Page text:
The recent upward trend in the rate of exchange between Bitcoin and other currencies has many traders and techies debating the difference between “price” and “value” and wondering where it will finally settle. On December 5th, Bank of America’s foreign exchange strategist David Woo declared a projected market capitalization for Bitcoin of $15 billion and a projected fair value of $1,300. This was a first among major banks and a major nod to Bitcoin’s credibility. However, Woo’s declaration met with some skepticism from Bitcoin advocates, many of whom believe Bitcoin to be a wholly new type of financial instrument and thus not readily comparable to anything else currently known. What is Bitcoin’s true value? Is the current price too high or too low? If the current price is not the “right” price, then how will we know what is?
Economically speaking, price is a term that refers to the amount of another resource or commodity demanded in order to obtain a good or service. Usually, but not always, you will find price expressed in terms of currency (barter transactions would be the exception). For example, the price of one gallon of gas may be $3.50 or the price of one Euro may be $1.85. Price is the most efficient signaling mechanism we know of to keep supply and demand near the point of equilibrium and the most useful means of quickly and objectively assessing “worth.””Value” is somewhat tougher to nail down than price. Value refers to the subjective (rather than the objective) perception of worth. A wrench is valuable to a mechanic because it allows him to tighten or remove nuts and bolts, but its price may be fairly modest.
A master work of art is aesthetically valuable to those who understand and enjoy it. Its constituent parts may cost less than the wrench, but the value may be far more. An item may have sentimental value, aesthetic value or value in use, but rarely will an item have intrinsic value.Intrinsic value is “value in and of itself.” Fiat currency, such as the Dollar, Euro, or Bitcoin (yes, Bitcoin is a fiat currency, too) cannot be intrinsically valuable. The value of Bitcoin derives from the variety, volume, type or quality of goods and services that can be received in exchange for it, as opposed to that of the paper and ink or metal (or computing power) used to produce it. If governments outlawed Bitcoin, taxed it into oblivion, or markets just lost interest in it, then its value would decline accordingly.
Further, if you could find no one to accept Bitcoin in exchange for anything you wanted to buy, it wouldn’t matter how many you had – their value would be zero and they would be worth nothing to you.The only economically appropriate value for Bitcoin is its market value. Market value is usually considered to be the price that you would receive in an orderly exchange under normal conditions between a willing buyer and a willing seller. When an active market exists for an item, its market value is relatively easy to determine because its price is readily apparent and, if not known to all, is at least known to those who need to know. If no merchants accepted Bitcoin and no exchanges existed to convert it into a functional currency, its value would be likely be close to zero, as was the case when Bitcoin was first conceived.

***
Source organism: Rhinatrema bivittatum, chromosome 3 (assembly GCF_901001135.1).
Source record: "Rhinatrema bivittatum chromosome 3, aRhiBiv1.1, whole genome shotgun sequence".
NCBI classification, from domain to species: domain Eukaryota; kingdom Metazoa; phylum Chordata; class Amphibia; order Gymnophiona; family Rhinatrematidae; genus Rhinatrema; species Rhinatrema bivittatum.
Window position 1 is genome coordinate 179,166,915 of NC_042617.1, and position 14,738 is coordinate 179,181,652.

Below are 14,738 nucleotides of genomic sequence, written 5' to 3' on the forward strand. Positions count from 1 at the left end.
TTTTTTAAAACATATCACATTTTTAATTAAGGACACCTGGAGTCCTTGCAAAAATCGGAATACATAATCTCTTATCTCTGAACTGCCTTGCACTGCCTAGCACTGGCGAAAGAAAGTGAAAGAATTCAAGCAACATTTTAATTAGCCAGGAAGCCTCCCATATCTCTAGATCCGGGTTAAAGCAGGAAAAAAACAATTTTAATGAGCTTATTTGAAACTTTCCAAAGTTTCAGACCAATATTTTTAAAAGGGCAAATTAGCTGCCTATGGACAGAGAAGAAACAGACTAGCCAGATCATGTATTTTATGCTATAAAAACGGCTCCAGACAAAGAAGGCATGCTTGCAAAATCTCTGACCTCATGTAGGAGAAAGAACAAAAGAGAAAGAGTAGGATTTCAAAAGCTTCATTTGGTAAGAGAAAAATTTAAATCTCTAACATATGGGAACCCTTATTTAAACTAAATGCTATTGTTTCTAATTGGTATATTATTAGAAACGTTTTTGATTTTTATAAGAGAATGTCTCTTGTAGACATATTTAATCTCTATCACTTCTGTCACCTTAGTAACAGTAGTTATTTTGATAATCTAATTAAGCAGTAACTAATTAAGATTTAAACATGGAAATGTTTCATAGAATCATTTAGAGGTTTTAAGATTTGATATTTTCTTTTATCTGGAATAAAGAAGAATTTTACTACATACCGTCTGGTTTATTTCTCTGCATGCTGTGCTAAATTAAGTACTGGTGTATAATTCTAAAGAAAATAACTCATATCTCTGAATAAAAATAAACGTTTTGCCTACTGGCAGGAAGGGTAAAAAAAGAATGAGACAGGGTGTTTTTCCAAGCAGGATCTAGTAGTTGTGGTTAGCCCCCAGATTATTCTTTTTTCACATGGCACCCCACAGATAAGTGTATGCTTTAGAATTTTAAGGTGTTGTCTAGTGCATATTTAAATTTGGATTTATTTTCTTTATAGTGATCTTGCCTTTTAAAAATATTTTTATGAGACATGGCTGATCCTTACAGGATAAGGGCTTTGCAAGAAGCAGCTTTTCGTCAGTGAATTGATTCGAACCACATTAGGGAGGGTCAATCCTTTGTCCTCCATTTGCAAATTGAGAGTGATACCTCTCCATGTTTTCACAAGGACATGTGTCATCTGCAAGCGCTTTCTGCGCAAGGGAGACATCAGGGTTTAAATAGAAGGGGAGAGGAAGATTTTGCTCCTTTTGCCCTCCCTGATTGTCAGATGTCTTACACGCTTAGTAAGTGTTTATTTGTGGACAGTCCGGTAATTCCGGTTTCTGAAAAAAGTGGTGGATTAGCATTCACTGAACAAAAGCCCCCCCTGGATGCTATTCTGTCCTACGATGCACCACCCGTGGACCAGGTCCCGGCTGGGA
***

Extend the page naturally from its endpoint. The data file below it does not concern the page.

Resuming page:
Consider the case of the pizza purchased in May 2010 for 10,000 Bitcoins, the price of which would now be equal to $10,000,000.Is Bitcoin something so new and revolutionary that it defies classification? Perhaps it is, though I don’t happen to think so. Does it really matter when it comes to Bitcoin’s value? I think probably not. I don’t claim to know what the price of one Bitcoin will be next year or even next week, but I do know that I’ll have to take the price that is offered if I want to spend it, whether I like that price or not. That, to me, is the only thing that really matters.
Jason M. Tyra writes about US Federal Income Tax, regulatory and financial accounting issues that affect individuals, entrepreneurs and small businesses using Bitcoin as a means of payment and store of wealth. Jason is a Certified Public Accountant licensed to practice in the State of Texas. Opinions do not constitute tax or accounting advice. Feedback is always appreciated. You can contact Jason by e-mail at email@example.com.